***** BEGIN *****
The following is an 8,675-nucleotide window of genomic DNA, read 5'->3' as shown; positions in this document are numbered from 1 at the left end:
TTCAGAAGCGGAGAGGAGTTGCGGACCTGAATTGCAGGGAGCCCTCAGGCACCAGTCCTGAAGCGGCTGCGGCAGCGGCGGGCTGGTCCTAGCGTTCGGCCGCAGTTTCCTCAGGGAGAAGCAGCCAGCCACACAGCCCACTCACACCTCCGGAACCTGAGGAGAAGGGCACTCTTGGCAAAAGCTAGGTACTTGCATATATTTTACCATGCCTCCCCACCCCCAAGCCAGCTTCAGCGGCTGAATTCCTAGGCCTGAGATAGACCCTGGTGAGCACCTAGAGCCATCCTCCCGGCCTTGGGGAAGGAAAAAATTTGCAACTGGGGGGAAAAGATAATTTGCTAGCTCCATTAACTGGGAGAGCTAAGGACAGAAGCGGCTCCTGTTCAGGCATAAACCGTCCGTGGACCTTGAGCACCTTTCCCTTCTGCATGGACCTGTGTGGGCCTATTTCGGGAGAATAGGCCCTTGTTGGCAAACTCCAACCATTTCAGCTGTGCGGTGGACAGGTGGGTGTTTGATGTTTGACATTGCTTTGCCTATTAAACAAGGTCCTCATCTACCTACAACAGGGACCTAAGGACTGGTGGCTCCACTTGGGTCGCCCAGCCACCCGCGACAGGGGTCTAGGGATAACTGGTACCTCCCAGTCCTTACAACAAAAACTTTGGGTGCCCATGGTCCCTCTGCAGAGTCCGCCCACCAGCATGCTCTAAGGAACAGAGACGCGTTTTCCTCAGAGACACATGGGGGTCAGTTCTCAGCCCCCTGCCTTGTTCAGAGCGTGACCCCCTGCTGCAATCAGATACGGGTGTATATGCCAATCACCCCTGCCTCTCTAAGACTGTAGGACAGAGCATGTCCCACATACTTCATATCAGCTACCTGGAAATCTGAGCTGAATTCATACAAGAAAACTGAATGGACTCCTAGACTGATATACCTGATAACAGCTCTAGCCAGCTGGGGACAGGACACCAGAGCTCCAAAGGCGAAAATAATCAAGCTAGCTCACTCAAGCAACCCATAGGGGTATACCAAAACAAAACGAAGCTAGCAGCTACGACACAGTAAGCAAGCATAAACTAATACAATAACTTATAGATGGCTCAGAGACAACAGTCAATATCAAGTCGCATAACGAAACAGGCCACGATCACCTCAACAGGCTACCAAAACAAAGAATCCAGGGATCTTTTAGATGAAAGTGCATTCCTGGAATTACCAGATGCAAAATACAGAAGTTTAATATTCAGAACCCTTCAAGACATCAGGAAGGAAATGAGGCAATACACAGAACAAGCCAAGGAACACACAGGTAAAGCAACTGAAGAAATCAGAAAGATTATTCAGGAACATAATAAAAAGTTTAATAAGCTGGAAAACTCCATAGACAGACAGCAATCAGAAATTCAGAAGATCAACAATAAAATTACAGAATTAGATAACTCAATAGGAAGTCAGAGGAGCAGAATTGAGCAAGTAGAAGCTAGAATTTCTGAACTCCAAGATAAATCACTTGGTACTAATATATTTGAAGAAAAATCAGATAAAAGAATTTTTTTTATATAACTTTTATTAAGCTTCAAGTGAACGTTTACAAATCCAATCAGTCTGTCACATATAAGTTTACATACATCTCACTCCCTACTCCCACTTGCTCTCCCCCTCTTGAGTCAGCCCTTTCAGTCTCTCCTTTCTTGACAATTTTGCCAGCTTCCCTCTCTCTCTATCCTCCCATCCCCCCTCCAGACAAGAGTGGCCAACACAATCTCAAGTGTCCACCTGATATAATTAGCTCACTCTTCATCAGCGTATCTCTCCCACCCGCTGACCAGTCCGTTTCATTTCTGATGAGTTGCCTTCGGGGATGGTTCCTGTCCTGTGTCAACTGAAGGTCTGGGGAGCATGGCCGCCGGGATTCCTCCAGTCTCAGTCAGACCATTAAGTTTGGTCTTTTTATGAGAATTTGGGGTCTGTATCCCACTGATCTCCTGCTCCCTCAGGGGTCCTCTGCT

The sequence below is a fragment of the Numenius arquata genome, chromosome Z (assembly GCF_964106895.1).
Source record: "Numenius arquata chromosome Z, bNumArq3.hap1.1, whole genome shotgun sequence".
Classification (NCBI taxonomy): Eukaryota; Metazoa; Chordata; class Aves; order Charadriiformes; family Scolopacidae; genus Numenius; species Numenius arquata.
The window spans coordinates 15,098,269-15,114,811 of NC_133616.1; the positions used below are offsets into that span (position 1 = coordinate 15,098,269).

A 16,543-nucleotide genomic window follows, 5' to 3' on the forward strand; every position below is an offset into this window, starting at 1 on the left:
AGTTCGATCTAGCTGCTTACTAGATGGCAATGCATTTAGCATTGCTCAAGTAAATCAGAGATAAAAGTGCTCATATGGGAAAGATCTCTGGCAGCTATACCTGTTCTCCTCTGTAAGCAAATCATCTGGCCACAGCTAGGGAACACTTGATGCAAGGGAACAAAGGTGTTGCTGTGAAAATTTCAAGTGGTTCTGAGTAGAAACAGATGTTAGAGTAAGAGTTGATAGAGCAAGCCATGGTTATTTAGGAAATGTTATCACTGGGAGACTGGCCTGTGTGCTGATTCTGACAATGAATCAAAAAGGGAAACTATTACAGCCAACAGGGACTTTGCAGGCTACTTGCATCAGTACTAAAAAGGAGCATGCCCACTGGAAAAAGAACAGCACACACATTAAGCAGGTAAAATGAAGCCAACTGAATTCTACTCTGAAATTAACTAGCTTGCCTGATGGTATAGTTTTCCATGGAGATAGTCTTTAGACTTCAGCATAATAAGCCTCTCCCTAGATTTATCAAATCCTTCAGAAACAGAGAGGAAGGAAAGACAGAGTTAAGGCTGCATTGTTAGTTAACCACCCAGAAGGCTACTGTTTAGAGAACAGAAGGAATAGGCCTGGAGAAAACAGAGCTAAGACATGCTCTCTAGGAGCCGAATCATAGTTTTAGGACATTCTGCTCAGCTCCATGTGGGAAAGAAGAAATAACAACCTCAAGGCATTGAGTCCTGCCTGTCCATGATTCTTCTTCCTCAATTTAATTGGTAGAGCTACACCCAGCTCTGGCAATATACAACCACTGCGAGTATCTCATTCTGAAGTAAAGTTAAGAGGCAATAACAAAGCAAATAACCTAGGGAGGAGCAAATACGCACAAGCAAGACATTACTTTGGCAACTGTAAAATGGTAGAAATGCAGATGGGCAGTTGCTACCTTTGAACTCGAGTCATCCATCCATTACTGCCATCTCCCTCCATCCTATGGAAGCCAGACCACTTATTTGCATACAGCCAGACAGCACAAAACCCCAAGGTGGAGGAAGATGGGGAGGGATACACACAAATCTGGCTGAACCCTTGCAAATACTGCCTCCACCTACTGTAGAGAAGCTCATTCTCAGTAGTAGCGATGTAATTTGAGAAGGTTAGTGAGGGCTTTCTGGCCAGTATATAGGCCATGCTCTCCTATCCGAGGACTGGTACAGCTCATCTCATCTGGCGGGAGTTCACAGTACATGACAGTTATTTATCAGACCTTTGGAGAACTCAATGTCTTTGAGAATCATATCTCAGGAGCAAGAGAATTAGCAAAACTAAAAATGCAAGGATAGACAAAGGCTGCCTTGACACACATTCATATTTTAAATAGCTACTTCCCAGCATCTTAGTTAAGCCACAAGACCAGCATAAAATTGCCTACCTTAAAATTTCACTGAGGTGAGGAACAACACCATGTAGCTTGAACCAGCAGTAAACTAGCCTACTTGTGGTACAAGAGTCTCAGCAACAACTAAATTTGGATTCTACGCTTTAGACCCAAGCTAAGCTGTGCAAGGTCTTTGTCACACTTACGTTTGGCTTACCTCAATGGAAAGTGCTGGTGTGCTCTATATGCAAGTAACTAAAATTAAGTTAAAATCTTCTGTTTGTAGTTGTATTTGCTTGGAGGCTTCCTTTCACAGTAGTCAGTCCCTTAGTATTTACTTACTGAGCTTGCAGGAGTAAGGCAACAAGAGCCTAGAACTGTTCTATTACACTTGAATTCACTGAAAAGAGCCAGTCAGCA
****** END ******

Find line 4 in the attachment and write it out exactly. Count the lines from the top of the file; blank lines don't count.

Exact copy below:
Source record: "Numenius arquata chromosome Z, bNumArq3.hap1.1, whole genome shotgun sequence".